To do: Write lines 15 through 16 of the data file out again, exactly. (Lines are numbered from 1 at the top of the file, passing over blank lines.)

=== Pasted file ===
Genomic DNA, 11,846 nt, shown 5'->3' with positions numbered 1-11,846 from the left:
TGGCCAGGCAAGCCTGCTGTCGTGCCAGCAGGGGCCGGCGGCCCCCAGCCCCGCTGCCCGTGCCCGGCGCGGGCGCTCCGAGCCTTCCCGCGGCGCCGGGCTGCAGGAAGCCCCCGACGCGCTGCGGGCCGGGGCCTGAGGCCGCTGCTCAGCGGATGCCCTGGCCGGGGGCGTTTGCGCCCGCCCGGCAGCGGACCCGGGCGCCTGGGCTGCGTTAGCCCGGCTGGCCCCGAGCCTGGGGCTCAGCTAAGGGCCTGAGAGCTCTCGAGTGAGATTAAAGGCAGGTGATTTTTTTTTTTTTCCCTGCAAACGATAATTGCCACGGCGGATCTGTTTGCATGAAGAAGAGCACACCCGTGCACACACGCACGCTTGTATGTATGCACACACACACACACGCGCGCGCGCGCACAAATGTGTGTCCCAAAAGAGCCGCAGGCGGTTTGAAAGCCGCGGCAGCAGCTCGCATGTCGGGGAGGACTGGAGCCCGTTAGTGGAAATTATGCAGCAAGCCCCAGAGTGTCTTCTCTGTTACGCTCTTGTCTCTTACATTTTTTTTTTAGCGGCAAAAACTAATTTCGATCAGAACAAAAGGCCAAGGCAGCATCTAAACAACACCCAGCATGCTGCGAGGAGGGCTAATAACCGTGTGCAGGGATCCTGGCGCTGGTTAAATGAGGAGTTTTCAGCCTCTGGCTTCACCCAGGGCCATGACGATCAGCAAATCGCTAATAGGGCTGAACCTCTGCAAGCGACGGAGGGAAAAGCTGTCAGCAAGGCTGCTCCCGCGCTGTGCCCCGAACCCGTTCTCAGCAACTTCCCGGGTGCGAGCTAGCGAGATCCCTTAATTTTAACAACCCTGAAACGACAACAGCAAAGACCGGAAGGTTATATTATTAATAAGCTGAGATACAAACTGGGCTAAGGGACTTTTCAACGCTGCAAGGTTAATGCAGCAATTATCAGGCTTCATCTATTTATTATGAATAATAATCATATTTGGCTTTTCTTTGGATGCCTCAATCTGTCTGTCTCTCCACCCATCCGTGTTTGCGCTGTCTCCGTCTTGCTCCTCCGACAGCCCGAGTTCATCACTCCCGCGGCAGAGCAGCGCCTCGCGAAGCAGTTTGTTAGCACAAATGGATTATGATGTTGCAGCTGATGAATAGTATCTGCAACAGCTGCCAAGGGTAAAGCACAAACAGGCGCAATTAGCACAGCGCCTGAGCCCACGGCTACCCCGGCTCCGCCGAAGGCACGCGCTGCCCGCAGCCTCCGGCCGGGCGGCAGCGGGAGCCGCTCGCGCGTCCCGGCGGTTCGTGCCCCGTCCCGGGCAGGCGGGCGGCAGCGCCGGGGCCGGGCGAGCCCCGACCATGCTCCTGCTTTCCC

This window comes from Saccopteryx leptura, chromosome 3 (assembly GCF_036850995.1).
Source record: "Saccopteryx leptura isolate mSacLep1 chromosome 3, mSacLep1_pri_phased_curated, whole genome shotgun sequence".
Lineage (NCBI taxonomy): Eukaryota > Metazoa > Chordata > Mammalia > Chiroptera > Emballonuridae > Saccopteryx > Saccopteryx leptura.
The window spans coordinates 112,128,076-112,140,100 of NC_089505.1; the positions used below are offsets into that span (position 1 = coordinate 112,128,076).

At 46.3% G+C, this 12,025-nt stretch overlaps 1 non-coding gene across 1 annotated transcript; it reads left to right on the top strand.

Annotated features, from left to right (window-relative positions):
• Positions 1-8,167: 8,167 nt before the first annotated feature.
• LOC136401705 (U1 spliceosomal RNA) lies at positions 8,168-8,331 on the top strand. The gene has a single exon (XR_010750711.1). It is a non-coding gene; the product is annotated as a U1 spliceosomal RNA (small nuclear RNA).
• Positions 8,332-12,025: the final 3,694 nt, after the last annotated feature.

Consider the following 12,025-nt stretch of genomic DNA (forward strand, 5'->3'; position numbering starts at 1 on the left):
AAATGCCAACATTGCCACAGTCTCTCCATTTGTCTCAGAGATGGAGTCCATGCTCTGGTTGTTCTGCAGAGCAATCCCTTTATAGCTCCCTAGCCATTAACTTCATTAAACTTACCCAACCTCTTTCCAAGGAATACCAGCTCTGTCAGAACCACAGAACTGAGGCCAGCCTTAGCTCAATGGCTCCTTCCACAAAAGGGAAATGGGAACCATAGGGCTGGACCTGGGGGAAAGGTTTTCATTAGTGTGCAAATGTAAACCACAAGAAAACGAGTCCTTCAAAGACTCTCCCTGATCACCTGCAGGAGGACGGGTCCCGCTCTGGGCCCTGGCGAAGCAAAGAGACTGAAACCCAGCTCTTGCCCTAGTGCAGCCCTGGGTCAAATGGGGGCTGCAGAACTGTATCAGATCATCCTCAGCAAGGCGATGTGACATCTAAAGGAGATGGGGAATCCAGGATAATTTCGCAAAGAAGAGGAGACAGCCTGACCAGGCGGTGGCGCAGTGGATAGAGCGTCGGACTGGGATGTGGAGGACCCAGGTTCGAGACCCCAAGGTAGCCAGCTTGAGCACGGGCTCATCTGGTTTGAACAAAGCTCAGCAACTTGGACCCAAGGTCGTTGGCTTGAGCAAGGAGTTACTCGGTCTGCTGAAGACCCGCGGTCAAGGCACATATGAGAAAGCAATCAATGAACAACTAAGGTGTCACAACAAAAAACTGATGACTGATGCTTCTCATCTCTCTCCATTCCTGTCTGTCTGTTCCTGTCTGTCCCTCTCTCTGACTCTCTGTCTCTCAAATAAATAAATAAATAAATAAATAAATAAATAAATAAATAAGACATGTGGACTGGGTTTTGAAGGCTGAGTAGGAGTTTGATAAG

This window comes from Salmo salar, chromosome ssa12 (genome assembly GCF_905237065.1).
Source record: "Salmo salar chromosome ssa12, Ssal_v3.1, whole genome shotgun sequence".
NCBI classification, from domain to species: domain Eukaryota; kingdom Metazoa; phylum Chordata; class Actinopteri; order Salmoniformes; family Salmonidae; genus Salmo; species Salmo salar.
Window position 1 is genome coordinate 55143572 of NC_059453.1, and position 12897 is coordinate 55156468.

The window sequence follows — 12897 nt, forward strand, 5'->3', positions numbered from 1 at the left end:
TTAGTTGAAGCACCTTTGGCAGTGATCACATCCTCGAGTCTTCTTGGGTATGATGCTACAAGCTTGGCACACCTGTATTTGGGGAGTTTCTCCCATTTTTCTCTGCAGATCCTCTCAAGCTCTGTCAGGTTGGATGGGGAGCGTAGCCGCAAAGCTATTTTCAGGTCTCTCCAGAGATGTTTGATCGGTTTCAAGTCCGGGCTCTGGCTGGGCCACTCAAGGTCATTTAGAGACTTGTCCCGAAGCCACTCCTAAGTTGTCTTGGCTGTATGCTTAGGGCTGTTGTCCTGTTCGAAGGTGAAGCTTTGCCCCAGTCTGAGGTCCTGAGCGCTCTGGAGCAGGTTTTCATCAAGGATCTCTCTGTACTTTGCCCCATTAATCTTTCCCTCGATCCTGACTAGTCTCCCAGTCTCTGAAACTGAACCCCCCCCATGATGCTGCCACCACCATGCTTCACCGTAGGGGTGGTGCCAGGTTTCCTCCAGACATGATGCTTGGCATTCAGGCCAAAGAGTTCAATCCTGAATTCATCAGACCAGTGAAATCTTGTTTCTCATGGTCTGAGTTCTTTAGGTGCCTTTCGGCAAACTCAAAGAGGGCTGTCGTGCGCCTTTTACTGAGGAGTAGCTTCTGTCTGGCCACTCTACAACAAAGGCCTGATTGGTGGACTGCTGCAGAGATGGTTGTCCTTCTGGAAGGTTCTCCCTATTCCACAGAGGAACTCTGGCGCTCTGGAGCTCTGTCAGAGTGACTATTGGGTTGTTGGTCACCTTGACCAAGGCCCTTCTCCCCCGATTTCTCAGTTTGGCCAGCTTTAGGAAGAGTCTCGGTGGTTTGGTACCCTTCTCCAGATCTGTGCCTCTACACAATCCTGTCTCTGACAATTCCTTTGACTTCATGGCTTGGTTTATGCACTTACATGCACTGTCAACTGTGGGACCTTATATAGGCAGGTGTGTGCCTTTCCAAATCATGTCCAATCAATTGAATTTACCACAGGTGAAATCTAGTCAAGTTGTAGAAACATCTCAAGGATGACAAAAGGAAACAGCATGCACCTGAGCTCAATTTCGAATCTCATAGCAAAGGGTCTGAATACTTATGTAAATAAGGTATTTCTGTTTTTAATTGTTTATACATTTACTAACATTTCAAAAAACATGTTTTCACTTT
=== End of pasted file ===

Source record: "Salmo salar chromosome ssa12, Ssal_v3.1, whole genome shotgun sequence".
NCBI classification, from domain to species: domain Eukaryota; kingdom Metazoa; phylum Chordata; class Actinopteri; order Salmoniformes; family Salmonidae; genus Salmo; species Salmo salar.